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Can garden villages help improve the UK’s housing crisis?

17th January 2018 Print

The state of the UK’s housing sector is a point of contention for everyone, from people in government to members of the public. According to a survey conducted by Knight Frank, an independent real estate consultancy, only 33% of housebuilders stated that they believed more than 200,000 homes could be built in England annually by 2022 if market conditions stayed the same. With the government setting a target of one million new UK homes by 2020, this lack of confidence is disappointing for people looking to buy. 

So, what can be done? One solution that’s building momentum within government and industry is garden villages, which are new communities built on pieces of brownfield land. To dig deeper into the issue, this article investigates the rising trend of garden villages, their regional implications and their potential for boosting the UK’s housing problems.

What defines a garden village? 

Made up of around 1,500 to 10,000 homes, garden villages are created away from main towns and cities. In theory, no two garden villages are the same, as they’re allowed to establish their own identity and can be of various sizes with a variety of industry and agricultural facilities within them. To boost their self-reliance and independence, garden villages have their own facilities — such as schools, shops and transport stations — which makes this type of living space perfect for families and first-time buyers looking to lead the picture-perfect life.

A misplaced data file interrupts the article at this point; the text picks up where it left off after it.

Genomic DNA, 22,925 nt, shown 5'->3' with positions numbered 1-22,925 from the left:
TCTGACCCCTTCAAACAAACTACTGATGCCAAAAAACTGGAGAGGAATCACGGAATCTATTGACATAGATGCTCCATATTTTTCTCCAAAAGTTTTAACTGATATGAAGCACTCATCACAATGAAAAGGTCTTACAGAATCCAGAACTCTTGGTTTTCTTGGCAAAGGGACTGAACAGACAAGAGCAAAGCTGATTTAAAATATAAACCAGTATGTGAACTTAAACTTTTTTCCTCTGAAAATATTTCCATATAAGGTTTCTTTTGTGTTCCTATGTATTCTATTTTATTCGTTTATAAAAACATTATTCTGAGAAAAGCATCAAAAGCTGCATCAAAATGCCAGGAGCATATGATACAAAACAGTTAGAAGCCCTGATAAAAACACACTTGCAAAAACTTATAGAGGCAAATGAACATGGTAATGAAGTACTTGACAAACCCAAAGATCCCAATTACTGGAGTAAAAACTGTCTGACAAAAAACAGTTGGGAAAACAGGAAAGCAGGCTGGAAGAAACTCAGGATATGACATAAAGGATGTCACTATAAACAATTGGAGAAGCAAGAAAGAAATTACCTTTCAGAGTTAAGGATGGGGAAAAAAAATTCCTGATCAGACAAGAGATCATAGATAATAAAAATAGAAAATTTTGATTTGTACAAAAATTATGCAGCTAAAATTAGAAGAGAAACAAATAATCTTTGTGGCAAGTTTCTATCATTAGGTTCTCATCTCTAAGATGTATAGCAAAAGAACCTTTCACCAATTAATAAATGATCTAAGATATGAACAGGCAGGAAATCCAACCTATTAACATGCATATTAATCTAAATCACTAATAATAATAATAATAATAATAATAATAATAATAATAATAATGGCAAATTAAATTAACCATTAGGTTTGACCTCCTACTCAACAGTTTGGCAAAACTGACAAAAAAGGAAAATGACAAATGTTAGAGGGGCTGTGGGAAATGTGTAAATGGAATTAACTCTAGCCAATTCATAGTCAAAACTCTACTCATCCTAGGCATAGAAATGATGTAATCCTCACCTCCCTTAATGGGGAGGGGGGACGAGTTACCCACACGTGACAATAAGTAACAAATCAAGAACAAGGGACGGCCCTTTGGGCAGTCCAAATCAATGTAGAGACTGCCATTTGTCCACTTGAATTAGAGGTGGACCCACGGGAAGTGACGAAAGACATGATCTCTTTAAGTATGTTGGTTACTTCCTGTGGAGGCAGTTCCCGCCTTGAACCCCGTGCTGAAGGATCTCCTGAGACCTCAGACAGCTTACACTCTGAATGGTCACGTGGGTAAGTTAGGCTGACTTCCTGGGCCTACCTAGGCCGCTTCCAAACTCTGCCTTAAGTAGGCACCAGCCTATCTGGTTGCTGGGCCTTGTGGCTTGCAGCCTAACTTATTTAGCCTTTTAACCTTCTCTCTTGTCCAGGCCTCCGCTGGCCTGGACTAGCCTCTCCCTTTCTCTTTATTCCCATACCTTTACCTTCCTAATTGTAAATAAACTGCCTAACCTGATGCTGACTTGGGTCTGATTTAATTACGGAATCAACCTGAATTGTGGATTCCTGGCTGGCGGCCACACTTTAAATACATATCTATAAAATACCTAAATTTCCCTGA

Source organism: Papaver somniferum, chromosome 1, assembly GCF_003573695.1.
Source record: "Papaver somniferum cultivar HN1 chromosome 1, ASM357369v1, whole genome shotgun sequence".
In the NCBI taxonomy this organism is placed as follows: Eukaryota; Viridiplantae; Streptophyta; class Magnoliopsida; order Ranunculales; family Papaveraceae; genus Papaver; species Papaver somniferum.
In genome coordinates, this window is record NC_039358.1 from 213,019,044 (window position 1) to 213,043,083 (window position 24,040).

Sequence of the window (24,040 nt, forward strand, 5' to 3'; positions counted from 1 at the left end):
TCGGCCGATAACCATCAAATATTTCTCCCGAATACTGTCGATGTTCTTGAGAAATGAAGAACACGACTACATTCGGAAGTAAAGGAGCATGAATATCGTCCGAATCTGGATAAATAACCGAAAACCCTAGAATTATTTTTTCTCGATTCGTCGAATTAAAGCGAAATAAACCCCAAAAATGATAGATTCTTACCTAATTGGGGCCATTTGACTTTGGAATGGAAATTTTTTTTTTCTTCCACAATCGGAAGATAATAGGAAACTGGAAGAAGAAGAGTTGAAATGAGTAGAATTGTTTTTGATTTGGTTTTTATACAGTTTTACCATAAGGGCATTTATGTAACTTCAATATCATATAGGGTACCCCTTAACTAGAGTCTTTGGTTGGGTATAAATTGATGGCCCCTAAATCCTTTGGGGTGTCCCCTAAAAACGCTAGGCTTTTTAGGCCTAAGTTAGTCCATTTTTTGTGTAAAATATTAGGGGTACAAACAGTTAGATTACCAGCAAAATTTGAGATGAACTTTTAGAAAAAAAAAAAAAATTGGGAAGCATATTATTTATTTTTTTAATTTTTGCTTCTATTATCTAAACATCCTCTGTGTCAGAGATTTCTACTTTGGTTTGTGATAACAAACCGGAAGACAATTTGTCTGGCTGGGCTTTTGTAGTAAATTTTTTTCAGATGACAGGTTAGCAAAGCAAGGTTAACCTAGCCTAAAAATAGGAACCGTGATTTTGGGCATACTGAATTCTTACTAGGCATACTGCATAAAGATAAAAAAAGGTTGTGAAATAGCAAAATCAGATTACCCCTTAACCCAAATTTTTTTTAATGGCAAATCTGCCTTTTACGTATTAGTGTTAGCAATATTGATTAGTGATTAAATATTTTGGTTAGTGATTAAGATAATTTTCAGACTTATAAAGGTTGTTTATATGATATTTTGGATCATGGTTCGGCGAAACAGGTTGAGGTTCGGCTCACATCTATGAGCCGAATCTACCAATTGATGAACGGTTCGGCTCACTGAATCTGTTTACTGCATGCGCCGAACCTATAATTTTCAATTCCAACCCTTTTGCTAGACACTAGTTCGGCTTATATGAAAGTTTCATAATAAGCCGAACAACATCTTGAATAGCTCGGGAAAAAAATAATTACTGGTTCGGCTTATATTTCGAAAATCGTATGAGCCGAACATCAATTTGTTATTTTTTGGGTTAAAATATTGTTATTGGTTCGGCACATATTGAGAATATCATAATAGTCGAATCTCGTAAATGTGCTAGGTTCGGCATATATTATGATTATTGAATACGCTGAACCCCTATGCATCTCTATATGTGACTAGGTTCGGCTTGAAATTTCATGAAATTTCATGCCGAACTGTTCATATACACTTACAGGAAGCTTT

The government and garden villages

The definition of a garden village is relatively flexible. However, a garden village must be a community outside of an existing town or city to qualify. Currently, the British government is supporting 17 locations around the country, with £6 million expected to go towards funding 14 new garden villages and £1.4 million to support three garden towns (which are similar to garden villages, only larger).

Interestingly, the locations for these new building projects are scattered across the UK. Sites include: Essex, Cumbria, Devon, Lancaster, Hampshire, Merseyside, Oxfordshire, Derbyshire, Lincolnshire, Cheshire East, East Northants, Runnymede and Surrey Heath, Cornwall, and Stratford-on-Avon. Plans are also in place to build garden towns in Aylesbury, Taunton, and Harlow and Gilston, which are expected to provide an extra 200,000 homes.

How garden villages could affect UK regions and communities 

Any new government-backed venture comes under scrutiny for how it will affect public services, jobs and the economy in general. However, the predictions seem positive for garden villages. Since these building projects will supply Britain with more than 50,000 homes, we should witness a rise in manual work and job opportunities in these regions, which will help to drive money to several parts of the UK.